Arthur Yates & Co Calendar Cover 1948
In an earlier age when most households still relied on home grown fruit and vegetables for a sizable share of their annual food, it was all hands to the garden both out of economic necessity and as social activity. Children were socialized in the arts of plant husbandry - soil preparation, planting, fertilising, watering, weeding, harvesting and the like. Post harvest it was about storing and preserving - bottling, making jam, and the like. If little boys didn't get trained in the kitchen arts in those days they at least got to taste samples and the naturally curious learned enough so they could years later work out how mum used to make all those things.
This old bird recalls empty seed packets of Arthur Yates & Co pierced by pieces of kindling wood at the end of planted rows marking where particular vegetables had been planted. In my neck of the veggie garden between the two apple trees, I remember planting sweet corn because that was something dad didn't plant as well as peas, radishes, and a few other things, expanding to green and chili peppers in later years. And since we lived within earshot of Lancaster Park in Christchurch, I can remember being in the garden and dad, upon hearing a large cheer from the crowd at the Park, declaring: Canterbury must have scored!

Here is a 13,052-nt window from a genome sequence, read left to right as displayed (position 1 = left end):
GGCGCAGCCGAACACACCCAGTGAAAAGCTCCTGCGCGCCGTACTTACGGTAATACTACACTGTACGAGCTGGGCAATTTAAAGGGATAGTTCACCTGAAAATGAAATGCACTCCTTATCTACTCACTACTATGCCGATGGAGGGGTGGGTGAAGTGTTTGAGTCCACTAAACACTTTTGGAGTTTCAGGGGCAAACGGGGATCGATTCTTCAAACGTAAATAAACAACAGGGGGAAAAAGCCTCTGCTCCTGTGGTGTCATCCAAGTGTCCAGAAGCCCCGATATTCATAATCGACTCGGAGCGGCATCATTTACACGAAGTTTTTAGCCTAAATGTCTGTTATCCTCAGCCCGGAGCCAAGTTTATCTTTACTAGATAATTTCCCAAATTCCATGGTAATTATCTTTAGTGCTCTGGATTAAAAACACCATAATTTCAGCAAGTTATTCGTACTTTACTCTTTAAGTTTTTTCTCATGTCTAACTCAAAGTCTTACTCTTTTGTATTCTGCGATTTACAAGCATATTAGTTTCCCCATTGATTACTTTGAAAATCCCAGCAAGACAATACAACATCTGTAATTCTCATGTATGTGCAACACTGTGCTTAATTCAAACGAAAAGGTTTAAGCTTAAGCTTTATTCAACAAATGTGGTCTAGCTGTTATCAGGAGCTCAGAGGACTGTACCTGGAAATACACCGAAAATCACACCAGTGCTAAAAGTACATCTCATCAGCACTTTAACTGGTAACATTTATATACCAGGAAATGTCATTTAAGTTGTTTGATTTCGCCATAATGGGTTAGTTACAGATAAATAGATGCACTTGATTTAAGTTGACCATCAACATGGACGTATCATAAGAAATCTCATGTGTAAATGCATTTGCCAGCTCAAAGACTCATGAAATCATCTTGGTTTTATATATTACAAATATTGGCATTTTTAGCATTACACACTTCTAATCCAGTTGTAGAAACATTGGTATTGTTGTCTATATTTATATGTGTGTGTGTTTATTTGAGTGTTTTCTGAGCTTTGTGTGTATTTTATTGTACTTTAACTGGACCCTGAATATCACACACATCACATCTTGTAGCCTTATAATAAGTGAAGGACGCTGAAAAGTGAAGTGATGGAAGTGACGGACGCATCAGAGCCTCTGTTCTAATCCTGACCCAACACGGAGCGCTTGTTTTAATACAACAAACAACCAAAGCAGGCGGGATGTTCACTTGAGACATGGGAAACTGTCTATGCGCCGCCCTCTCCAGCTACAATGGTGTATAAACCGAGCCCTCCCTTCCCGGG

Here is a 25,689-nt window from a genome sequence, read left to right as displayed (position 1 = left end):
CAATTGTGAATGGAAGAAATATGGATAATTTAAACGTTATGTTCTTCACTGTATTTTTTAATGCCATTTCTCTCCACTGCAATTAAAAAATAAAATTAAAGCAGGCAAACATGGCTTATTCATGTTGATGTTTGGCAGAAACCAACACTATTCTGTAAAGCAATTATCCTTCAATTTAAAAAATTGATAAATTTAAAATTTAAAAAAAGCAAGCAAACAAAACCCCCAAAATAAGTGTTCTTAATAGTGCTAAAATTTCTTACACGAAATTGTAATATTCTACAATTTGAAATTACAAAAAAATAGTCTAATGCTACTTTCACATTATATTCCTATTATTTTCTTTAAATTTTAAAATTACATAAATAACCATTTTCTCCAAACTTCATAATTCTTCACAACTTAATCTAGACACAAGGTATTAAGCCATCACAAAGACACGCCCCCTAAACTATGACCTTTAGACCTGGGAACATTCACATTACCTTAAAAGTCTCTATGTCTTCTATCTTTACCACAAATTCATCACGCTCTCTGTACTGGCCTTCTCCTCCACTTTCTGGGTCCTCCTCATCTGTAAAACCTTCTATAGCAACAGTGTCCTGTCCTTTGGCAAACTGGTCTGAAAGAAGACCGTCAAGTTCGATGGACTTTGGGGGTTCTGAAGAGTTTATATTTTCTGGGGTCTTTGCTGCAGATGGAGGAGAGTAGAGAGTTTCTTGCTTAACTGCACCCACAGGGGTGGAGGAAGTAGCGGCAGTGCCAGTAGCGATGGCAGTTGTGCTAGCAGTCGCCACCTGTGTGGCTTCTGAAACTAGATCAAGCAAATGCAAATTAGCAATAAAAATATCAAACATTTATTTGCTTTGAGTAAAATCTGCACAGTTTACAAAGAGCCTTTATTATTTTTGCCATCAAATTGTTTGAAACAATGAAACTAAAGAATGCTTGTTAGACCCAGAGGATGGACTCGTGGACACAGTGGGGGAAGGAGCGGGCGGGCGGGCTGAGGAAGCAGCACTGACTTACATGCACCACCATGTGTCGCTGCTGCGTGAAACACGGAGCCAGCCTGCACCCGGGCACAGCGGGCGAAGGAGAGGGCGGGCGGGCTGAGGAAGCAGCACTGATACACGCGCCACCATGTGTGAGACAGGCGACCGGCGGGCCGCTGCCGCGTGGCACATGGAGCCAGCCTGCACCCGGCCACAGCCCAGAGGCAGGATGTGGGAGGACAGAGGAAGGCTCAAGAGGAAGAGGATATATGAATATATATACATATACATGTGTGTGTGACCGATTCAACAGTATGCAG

Now try to get most youngsters today - beyond the age of the lad pictured above - to tear themselves away from their video games or the mall to get outdoors for awhile let alone into the garden.
Methinks something was lost. And, please, don't try to get me all cheered up by the local food movement, farmers' markets shenanigans and all that. It still has a long, long way to go. Maybe too long a way with not so very much long term commitment from enough people. But you've got to hope - and take action, right?
What did your garden grow?